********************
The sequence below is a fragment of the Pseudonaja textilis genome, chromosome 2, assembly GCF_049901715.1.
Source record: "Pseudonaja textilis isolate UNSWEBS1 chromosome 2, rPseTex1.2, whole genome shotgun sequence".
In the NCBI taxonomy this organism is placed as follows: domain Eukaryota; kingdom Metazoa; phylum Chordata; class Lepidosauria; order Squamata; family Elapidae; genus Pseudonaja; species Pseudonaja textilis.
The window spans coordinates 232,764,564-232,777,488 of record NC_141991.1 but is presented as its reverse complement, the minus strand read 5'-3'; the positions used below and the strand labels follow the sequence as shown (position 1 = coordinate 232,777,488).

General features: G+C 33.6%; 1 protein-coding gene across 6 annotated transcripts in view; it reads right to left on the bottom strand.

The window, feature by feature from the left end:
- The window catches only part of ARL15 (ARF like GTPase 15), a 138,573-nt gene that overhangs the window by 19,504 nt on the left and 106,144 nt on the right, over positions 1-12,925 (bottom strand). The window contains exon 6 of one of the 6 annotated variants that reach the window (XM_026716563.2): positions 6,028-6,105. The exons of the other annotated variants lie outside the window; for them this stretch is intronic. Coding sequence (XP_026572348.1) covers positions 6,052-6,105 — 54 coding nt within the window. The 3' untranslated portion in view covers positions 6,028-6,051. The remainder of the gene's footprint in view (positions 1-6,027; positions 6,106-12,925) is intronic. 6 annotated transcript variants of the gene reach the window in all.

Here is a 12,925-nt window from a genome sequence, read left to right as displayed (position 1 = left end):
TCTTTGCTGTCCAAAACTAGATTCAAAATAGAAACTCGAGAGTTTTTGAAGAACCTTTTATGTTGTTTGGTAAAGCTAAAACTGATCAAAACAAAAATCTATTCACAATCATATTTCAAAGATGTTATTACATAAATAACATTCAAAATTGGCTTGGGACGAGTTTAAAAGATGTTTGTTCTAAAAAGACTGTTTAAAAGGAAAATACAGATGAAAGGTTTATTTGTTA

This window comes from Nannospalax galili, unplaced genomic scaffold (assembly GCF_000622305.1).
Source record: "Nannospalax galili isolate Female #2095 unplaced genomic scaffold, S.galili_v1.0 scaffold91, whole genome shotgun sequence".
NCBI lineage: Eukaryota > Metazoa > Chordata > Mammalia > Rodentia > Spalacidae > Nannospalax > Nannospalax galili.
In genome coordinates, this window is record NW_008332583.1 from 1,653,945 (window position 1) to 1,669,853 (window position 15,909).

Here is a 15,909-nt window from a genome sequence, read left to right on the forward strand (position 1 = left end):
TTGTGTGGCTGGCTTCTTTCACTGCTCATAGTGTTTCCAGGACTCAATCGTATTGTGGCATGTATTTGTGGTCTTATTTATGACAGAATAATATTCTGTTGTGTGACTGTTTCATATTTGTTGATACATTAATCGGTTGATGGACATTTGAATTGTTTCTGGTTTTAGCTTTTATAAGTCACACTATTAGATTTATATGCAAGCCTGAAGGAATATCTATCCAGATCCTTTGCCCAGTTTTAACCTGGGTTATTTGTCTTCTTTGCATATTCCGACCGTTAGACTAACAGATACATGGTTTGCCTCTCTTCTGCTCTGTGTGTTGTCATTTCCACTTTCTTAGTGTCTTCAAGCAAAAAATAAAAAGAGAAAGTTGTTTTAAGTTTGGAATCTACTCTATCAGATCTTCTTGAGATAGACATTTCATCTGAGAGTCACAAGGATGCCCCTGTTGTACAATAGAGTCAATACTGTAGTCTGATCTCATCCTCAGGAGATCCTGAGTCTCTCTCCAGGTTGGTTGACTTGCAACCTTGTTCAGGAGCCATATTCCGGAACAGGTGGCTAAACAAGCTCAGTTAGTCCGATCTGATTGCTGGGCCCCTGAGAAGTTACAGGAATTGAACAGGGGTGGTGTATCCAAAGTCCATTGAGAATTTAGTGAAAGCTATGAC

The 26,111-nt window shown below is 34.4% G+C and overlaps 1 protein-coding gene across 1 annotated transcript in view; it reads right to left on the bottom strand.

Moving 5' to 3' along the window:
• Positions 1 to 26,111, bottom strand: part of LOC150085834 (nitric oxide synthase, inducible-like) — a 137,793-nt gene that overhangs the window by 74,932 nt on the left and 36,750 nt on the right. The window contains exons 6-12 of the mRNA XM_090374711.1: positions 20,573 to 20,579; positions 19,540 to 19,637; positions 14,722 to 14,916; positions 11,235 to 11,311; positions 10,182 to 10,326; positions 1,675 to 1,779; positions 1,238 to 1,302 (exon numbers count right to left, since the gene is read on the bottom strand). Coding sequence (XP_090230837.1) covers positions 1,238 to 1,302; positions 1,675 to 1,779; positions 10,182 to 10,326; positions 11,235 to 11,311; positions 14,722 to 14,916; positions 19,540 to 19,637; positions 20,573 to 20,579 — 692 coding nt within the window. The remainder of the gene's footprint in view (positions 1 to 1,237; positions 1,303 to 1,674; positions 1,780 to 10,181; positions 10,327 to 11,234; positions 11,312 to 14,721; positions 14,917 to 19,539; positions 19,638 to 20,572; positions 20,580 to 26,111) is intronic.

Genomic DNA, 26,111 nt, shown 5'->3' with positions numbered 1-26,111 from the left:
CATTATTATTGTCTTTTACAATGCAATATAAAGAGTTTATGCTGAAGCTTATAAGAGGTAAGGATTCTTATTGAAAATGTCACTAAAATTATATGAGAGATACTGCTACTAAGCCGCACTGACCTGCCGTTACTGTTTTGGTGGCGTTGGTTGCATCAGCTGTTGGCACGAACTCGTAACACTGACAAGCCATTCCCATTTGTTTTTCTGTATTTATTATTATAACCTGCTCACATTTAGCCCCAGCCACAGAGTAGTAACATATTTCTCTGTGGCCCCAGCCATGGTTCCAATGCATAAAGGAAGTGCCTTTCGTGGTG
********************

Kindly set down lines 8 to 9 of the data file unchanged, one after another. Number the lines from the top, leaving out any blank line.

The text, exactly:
Here is a 12,925-nt window from a genome sequence, read left to right as displayed (position 1 = left end):
TCTTTGCTGTCCAAAACTAGATTCAAAATAGAAACTCGAGAGTTTTTGAAGAACCTTTTATGTTGTTTGGTAAAGCTAAAACTGATCAAAACAAAAATCTATTCACAATCATATTTCAAAGATGTTATTACATAAATAACATTCAAAATTGGCTTGGGACGAGTTTAAAAGATGTTTGTTCTAAAAAGACTGTTTAAAAGGAAAATACAGATGAAAGGTTTATTTGTTA